My friend Trent had been a major league ballplayer and a damn good one.  His fastball averaged over  95 mph.  Then a freak accident ended his career.   He wound up in sales training, just as I had.
Last week, we were commiserating over coffee.  Despite the ups and downs and challenges of this business, he always seemed upbeat.  On the other hand,  that morning, I was anything but.
“We lost a major deal last week…” I sighed.
“It seemed like it couldn’t go wrong – it was a warm referral, and we gave them everything they asked for.”
Trent nodded, encouraging me to continue.
“They asked for a fully customized sales training program for their US and UK teams- we said yes.
“They asked us to jam both Negotiation and Objection handling training in one day,  instead of the usual three, maximizing the use of time- we said yes.
“They asked for comprehensive after-training support.  We said yes, and included a coaching component at no additional charge for 8-12 weeks.
“They asked for a gamification and engagement tool to enhance the training.  We agreed to provide one at no cost, and even showed them Mock-up scenarios, sample quizzes, and trial accounts.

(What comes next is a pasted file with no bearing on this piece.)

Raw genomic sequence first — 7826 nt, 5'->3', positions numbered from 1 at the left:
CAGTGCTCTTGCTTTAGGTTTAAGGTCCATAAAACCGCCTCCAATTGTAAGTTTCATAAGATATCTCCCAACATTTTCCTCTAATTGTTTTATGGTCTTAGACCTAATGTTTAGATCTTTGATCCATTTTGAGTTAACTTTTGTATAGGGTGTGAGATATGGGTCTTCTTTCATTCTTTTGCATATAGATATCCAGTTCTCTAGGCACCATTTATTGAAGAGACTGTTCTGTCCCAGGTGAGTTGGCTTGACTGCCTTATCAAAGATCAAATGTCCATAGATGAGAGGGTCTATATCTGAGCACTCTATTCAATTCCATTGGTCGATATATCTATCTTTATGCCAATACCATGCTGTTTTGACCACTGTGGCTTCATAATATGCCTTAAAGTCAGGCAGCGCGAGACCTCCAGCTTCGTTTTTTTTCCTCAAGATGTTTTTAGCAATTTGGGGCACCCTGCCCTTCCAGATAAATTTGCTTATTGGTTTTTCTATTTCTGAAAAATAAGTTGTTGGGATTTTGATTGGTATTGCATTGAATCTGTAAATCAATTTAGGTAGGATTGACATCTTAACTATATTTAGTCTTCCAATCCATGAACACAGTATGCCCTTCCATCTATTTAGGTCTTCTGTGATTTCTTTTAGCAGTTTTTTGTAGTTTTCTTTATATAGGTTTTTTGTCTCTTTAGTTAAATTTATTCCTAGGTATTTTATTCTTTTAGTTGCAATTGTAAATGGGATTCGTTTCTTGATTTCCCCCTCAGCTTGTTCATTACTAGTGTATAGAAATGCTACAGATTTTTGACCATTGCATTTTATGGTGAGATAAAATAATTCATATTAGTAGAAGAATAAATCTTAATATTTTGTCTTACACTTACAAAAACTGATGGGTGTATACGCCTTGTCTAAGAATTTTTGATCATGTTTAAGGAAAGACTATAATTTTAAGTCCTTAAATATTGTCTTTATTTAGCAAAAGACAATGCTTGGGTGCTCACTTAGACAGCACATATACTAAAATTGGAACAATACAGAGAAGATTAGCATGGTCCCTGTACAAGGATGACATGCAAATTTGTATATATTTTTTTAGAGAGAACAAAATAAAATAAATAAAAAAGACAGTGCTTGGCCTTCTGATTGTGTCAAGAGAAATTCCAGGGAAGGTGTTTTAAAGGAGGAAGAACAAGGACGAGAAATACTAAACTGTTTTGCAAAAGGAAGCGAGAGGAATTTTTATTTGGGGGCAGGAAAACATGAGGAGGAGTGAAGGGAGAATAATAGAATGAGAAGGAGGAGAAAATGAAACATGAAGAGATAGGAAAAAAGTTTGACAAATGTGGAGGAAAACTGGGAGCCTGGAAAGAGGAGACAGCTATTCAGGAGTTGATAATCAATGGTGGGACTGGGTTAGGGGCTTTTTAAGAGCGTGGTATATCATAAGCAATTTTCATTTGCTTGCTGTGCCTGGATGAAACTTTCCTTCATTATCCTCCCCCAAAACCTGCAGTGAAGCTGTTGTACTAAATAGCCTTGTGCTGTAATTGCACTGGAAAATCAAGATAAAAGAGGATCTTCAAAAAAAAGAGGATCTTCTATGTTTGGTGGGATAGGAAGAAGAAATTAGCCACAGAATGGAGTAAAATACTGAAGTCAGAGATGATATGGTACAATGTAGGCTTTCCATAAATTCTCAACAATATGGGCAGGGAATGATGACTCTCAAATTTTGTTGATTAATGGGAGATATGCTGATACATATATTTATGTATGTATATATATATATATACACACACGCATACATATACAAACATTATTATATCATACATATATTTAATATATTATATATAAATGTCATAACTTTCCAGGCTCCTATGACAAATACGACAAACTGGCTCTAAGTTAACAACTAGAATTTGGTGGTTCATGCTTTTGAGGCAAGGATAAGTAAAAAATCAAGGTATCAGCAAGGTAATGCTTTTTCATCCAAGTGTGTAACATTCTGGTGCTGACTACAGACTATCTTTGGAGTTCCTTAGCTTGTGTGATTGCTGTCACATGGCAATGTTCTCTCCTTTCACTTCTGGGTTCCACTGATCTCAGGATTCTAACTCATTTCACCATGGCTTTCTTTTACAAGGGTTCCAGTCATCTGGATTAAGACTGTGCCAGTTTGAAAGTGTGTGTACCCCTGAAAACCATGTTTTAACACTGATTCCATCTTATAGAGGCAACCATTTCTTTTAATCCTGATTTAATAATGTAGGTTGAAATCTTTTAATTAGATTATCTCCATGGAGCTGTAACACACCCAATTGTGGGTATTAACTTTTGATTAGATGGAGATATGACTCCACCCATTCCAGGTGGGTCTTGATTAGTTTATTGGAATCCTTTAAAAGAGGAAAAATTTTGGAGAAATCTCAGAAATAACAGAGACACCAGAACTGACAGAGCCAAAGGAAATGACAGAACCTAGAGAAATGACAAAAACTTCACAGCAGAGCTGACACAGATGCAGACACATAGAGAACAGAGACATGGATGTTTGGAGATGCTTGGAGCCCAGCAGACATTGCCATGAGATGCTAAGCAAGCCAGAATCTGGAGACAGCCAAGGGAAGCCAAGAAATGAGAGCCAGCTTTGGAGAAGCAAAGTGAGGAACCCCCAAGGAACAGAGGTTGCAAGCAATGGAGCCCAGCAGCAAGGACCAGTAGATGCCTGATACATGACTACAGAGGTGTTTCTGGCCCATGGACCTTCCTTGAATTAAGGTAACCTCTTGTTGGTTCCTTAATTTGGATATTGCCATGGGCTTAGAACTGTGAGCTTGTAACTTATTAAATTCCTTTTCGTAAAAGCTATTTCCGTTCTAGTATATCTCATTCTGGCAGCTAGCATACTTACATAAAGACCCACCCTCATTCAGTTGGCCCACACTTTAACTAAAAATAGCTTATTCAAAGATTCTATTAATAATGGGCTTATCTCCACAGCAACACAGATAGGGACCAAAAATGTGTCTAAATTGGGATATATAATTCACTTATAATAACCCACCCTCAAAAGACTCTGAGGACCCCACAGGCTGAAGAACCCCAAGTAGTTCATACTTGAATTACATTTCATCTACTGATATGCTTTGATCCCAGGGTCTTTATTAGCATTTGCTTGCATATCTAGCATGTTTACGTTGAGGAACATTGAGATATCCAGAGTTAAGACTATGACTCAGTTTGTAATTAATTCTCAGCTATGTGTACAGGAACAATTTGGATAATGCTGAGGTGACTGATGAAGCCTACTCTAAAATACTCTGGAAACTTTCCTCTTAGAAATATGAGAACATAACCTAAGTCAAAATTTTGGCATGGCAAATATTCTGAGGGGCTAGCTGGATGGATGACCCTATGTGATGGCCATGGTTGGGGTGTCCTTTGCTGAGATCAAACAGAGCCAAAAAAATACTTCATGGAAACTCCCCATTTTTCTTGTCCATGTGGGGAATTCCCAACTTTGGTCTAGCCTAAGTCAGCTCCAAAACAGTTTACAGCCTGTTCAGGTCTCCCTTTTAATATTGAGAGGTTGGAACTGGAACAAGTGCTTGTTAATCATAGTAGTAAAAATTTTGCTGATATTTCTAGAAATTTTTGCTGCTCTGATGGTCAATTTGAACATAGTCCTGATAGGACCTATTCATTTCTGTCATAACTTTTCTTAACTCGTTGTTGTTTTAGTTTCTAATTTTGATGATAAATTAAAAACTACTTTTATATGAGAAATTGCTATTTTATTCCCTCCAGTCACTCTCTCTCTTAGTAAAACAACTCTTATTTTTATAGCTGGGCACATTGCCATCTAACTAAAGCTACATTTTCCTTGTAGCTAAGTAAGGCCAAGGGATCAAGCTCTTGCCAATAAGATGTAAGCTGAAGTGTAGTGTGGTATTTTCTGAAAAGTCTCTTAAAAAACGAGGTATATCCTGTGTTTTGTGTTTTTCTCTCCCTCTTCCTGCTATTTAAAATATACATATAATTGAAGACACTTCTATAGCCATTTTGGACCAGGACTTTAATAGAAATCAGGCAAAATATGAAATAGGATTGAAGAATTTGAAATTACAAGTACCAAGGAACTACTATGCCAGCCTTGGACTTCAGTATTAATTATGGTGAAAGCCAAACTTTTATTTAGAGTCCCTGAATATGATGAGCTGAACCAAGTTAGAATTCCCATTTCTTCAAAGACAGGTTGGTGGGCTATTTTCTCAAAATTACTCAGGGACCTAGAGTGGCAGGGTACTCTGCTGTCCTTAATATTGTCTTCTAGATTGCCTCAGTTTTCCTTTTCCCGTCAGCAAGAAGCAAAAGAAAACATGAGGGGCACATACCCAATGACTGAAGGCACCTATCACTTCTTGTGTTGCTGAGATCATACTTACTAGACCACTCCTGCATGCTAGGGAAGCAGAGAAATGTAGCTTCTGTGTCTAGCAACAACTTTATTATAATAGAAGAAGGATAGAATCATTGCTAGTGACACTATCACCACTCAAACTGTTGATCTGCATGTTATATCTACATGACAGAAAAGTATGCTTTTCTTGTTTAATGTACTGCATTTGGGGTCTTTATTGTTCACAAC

Trent nodded again. I continued, “Then, they asked to move the date of the training-we said yes.
“They said they loved our approach and program, but explained they had a very tight budget for this training. They asked about our best possible price.  We then agreed to give them a 30% discount! I was sure I had closed the sale….”
“Lastly, they asked for a reference in the same vertical – we provided one and arranged the call.”
“But, in the end, we lost the deal! ” I shook my head.
“I was so stunned, I called to find out ‘Why?’   I have to give them credit, they took my call.  They said  they ‘went with a local company because it was more convenient to work with.’  “  I shook my head again and stared dejectedly into my coffee.
Trent looked at me and simply said, “Remember the best major league ballplayers only bat about 300.  Even the great Ty Cobb’s average was just 366.   No one bats 1000, Ed.  No one, even when all the stars seem to be in alignment.  Even when we’ve had a bad day, we know that the next game may be a winning one. ”
I still think about Trent’s wise advice, and today I’m passing it along to you.
Don’t let circumstances you can’t control to control you. Sometimes you can do everything you can, everything right,  and still not win the business. Yes, it hurts, just like striking out does.  Let’s not fool each other here.   But, tomorrow is another day and another opportunity to tell your story.

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